BRANDON — Less than two weeks before the start of the regular season, the Lightning will have to prepare for life without All-Star goaltender Andrei Vasilevskiy, at least for the short term.
The former Vezina and Conn Smythe trophy winner is expected to miss the first two months following surgery Thursday morning to fix a herniated disk in his lower back.
Vasilevskiy, the backbone of back-to-back Stanley Cup titles in 2020 and 2021, is the biggest reason players in the Lightning dressing room continue to believe they can contend for a championship every season despite ongoing roster turnover and improving opposition.
A team can’t win the Cup in the first two months of the season, but it can fall out of the race in that time. Now, the Lightning’s goal is to stay afloat in an improved Atlantic Division without their best player. And to do it, they expect to lean on a pair of goaltenders with very little NHL experience.
“Everyone is committed to doing that, to having a good start to our regular season,” general manager Julien BriseBois said. “In order to do that, we need to have a good end to our training camp. It has gone really well so far, and we feel we have the players in place in order to do that to compete while we’re waiting for Andrei to come back and bank points so we set ourselves up to eventually to secure a playoff spot.”
Vasilevskiy’s peculiar absence from the ice during the first week of camp was a precursor, but he attempted to play through the pain before it was decided he would need surgery.
BriseBois said the injury is unrelated to those Vasilevskiy said in May that he played through last season. The goaltender first felt the issue in August and received an injection that temporarily relieved the pain and allowed him to prepare as usual for the season.
Vasilevskiy, 29, felt the issue again during his first training camp practice on Sept. 21 and left the ice prematurely. He received treatment and a second injection last week, which helped but didn’t resolve the issue. He returned to practice Tuesday and Wednesday but was clearly still bothered physically.
“The medical opinion was that he should go ahead and have surgery,” BriseBois said. “That was the only way to fully recover from the herniated disk.
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“We fully expect him to make a full recovery and for him to be back to being his old self again. It’s going to take some time here. … The doctor’s opinion was that based on how powerful an athlete Andrei is and how flexible an athlete he is that, if anything, those attributes will help him make a full recovery.”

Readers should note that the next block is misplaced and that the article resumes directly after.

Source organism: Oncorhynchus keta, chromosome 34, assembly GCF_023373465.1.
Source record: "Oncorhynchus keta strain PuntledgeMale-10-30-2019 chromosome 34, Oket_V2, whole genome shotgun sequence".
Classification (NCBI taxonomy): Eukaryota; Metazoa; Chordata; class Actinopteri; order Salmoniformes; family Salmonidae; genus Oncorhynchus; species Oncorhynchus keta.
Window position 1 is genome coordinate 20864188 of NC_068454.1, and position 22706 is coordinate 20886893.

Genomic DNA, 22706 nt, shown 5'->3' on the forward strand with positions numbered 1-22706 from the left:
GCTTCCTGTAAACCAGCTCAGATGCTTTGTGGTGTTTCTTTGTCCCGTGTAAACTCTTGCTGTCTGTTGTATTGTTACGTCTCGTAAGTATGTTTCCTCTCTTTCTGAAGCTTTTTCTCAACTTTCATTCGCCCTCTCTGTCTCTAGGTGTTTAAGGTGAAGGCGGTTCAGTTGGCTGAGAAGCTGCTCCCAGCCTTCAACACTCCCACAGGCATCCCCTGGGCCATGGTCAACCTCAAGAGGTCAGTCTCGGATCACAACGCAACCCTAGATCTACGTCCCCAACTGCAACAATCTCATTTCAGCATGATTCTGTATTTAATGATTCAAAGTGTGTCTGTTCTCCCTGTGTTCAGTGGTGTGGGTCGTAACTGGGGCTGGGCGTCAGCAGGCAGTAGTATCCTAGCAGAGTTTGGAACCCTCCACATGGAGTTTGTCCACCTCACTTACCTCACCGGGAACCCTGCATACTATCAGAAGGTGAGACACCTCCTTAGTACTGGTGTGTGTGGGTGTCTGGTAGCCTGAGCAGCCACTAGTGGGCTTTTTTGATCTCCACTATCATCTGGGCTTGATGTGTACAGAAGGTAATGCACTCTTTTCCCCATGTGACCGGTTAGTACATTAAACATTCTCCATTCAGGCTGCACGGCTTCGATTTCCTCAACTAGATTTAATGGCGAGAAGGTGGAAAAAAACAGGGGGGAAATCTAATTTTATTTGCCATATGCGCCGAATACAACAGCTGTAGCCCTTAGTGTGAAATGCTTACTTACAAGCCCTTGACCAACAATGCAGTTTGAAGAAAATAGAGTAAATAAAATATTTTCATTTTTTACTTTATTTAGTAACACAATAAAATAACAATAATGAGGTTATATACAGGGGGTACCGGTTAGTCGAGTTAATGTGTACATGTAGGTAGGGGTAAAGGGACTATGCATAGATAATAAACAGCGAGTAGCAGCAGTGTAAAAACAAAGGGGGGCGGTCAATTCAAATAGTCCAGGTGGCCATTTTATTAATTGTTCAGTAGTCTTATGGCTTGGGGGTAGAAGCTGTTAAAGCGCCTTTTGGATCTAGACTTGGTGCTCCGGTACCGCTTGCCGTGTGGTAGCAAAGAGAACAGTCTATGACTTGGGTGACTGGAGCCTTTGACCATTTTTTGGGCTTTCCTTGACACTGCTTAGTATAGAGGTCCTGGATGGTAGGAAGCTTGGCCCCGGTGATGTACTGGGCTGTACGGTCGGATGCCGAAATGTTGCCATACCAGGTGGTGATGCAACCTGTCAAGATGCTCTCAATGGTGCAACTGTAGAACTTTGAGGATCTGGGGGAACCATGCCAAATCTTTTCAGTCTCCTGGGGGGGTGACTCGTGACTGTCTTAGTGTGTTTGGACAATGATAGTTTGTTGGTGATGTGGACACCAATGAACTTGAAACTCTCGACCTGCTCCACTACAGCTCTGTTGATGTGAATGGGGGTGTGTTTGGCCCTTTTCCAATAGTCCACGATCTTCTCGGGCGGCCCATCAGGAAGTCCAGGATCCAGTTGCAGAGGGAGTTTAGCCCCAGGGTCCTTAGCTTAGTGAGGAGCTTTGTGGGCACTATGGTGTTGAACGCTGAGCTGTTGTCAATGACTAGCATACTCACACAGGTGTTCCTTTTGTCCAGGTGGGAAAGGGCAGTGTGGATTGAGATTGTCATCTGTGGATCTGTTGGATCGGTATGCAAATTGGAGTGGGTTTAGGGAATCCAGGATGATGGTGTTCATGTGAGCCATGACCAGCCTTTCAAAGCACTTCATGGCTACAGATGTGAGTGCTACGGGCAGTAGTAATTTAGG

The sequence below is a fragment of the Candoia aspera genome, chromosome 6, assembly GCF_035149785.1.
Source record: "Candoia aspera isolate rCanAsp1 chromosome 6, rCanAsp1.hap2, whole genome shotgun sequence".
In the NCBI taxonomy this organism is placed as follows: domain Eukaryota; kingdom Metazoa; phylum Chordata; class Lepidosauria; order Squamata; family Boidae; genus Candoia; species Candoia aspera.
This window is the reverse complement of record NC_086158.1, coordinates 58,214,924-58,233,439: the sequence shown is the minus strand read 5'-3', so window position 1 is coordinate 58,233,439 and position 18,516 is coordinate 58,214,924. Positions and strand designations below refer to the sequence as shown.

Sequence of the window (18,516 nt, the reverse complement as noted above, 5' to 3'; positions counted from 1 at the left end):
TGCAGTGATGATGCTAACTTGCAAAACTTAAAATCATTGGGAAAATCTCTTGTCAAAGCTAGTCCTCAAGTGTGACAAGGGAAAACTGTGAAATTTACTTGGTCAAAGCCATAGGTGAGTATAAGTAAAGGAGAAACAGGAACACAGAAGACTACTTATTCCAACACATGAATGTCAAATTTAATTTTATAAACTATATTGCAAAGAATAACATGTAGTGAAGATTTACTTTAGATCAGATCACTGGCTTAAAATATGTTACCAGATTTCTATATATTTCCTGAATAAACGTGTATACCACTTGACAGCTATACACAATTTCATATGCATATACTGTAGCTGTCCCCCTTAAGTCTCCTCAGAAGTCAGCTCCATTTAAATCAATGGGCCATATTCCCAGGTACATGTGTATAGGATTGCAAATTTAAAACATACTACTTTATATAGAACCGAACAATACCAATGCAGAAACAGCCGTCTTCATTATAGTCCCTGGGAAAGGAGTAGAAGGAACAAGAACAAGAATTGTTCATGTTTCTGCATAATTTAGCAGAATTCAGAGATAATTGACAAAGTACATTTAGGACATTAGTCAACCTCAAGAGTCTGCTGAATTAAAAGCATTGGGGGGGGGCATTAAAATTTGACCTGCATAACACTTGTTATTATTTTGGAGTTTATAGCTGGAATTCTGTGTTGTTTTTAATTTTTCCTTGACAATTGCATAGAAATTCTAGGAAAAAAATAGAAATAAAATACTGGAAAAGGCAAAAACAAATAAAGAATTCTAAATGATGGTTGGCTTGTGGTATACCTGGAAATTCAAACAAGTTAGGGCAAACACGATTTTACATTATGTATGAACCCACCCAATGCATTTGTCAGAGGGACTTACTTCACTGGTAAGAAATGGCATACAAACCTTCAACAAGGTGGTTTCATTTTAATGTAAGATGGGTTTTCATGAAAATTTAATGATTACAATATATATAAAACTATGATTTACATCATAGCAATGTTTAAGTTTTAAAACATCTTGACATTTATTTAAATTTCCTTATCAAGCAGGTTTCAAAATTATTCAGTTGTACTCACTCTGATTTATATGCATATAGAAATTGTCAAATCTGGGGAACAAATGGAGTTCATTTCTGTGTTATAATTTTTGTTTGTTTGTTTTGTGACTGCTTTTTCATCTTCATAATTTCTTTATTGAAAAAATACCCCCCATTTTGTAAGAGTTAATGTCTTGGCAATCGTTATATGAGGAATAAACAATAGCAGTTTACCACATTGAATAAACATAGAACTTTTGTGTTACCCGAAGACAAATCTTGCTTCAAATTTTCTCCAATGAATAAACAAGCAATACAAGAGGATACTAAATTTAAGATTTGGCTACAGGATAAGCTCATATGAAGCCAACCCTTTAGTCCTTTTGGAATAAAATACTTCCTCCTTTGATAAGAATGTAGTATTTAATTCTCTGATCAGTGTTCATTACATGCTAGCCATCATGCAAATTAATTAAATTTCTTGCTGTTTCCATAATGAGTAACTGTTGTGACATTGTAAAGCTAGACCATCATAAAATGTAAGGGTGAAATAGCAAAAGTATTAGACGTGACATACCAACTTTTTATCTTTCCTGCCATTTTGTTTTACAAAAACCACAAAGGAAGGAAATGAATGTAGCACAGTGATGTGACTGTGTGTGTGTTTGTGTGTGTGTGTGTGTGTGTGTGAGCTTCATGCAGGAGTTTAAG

For now, BriseBois said the Lightning will go with the goaltending group the team currently has. It will lean on newcomer Jonas Johansson, who was signed to a two-year NHL contract after a strong season in Colorado’s system; and Matt Tomkins, who was inked to a two-year, two-way deal.
BriseBois said the team is not currently pursuing external option, though he didn’t rule it out.
The Lightning think highly of the 28-year-old Johansson, a 6-foot-5, 220-pound Swede who takes up space in the net.
He is coming off an AHL season in which he posted a 2.33 goals-against average and .920 save percentage in 26 games with the Avalanche’s top affiliate. He was 2-0 with a 2.10 GAA and .932 save percentage in three NHL games with the Avs.
Though as a whole Johansson’s numbers — a 3.35 GAA and .886 save percentage — in 35 career NHL games with Colorado, Buffalo and Florida leave much to be desired, he signed a one-way deal in July worth the league-minimum average annual value of $775,000.
Tomkins, 29, has yet to play in an NHL game. Previously a member of the Blackhawks organization, he spent the past two seasons playing in Sweden, posting a 20-12-0 record with a 2.53 GAA and .911 save percentage in 32 games with Farjestad.
“We brought those goaltenders … because we see potential in them,” BriseBois said. “We think they’re strong goaltenders right now. Obviously, no one is going to replace Andrei Vasilevskiy. He’s the best goaltender in the world. And we’re not going to go get a goaltender compared to him in the short term. But we think that the goaltenders that we have are able to get the job done and carry the load in the meantime.”
The Atlantic Division is expected to be much improved from top to bottom this season. In the past several years, the Lightning have had strong starts to put themselves into the playoff picture. Without Vasilevskiy, that becomes a tougher task. The beginning of the season includes seven games against division opponents among the first 13, including two against the Maple Leafs and two against an improved Senators squad.
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